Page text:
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Smith credits slider for saving career

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MILWAUKEE -- Brewers reliever Will Smith's best pitch is a relatively new pitch. He didn't start throwing what has become his so-called "Slider of Death" until 2011 at Double-A Northwest Arkansas.

"It's saved my career," Smith said. "I wouldn't say I was stalling out, but every start was an absolute grind."

Smith was a starting pitcher in the Royals' system then, using a fastball, curveball, changeup combo. He had briefly thrown sliders in high school, but they hurt his arm, so he stopped. Royals pitching coordinator Bill Fischer and Northwest Arkansas pitching coach Larry Carter thought he'd grown enough by 2011 to try again.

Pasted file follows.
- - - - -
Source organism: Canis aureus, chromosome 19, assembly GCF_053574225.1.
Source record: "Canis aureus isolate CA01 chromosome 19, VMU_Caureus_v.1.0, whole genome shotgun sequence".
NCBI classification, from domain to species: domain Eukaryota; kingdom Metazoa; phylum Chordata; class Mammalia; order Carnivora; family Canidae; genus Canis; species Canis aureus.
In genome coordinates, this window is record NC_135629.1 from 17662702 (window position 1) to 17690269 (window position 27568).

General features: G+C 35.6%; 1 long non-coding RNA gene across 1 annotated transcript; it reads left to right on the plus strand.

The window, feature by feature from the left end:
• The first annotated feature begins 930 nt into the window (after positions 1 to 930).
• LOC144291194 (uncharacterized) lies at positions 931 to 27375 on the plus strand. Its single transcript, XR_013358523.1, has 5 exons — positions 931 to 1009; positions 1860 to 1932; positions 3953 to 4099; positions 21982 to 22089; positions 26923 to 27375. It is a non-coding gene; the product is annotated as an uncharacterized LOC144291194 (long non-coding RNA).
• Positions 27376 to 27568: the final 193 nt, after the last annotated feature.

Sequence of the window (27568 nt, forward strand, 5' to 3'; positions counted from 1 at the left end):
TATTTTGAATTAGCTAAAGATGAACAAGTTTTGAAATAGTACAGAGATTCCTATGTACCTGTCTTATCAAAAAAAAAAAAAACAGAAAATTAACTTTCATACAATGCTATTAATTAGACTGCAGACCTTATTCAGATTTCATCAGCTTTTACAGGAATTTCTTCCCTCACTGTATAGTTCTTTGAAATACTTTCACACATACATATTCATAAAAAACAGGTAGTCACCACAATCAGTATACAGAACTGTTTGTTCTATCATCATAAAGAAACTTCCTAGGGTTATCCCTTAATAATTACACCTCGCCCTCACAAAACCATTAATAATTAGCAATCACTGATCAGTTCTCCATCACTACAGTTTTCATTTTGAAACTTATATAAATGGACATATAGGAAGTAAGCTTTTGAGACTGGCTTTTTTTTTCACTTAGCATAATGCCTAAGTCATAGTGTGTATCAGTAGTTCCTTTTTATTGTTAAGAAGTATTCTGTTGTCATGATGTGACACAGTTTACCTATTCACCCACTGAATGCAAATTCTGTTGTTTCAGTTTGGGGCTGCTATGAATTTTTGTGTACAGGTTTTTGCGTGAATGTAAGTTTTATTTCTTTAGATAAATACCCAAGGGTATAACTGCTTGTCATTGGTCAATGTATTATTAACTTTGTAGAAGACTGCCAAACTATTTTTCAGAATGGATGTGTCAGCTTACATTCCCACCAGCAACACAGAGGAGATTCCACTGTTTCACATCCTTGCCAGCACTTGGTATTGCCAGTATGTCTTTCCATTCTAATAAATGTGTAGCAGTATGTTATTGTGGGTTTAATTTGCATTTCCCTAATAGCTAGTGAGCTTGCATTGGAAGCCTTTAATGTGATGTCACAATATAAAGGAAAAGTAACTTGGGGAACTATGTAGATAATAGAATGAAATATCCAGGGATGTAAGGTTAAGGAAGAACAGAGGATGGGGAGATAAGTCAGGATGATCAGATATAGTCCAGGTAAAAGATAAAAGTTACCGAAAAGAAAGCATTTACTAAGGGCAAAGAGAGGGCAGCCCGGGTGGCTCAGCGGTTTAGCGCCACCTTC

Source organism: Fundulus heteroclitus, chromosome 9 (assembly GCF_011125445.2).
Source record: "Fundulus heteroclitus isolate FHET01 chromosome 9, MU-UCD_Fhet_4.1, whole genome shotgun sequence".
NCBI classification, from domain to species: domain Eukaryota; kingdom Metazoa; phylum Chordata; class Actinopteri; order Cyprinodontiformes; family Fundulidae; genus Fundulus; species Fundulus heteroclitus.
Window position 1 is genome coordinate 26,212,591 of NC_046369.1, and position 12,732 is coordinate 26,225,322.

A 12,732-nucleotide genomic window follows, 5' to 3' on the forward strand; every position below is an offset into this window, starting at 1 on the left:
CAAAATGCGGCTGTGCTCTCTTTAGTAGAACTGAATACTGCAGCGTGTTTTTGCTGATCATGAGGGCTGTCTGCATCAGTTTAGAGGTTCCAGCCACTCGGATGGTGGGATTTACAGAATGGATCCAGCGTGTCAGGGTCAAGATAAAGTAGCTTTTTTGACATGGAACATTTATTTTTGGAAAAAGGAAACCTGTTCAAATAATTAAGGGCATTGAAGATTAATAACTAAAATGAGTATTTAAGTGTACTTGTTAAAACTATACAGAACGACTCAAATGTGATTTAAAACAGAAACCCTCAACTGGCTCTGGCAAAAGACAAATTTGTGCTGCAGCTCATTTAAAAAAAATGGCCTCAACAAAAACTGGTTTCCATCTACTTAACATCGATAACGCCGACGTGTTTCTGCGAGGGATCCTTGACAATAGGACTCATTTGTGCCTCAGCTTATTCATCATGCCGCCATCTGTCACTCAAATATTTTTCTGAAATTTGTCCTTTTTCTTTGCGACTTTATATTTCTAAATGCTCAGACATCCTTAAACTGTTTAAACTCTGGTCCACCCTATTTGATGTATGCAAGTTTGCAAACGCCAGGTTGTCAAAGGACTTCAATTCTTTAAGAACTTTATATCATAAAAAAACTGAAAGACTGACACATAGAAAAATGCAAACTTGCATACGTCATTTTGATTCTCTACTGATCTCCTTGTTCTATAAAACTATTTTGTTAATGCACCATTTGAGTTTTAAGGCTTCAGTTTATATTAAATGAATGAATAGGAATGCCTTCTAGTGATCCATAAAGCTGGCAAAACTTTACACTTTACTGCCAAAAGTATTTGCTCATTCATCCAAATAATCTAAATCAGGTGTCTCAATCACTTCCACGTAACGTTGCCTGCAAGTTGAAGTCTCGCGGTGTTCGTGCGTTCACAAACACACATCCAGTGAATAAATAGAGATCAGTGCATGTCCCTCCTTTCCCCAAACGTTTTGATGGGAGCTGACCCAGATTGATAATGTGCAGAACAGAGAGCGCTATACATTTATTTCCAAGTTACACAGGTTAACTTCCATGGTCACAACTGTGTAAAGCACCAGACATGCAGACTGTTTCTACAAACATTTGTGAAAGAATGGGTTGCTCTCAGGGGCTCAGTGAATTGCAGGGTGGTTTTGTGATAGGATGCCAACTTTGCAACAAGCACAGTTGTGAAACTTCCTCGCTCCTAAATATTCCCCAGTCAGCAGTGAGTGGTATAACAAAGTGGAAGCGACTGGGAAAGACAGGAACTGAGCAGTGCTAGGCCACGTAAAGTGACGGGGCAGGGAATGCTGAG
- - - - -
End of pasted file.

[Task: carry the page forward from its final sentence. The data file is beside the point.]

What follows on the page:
Smith was game, and he canvassed the clubhouse asking other pitchers about their grips. He found one he liked from left-handed reliever Kevin Chapman, who is now in Triple-A with the Astros.

Smith is in the Major Leagues with Milwaukee, a key piece of the Brewers' setup puzzle. His perfect eighth inning on Saturday left Smith with a 0.55 ERA in 19 appearances, and 24 strikeouts in 16 1/3 innings. Left-handed batters, particularly susceptible to that slider, had struck out 13 times in 24 at-bats.

"It was probably last year that I was finally comfortable with it," Smith said. "Going to the 'pen probably helped me throw it sharper and harder. I'm pretty confident now, whether it's a left-hander or a right-hander."

Adam McCalvy is a reporter for MLB.com. Read his blog, Brew Beat, and follow him on Twitter at @AdamMcCalvy. This story was not subject to the approval of Major League Baseball or its clubs.

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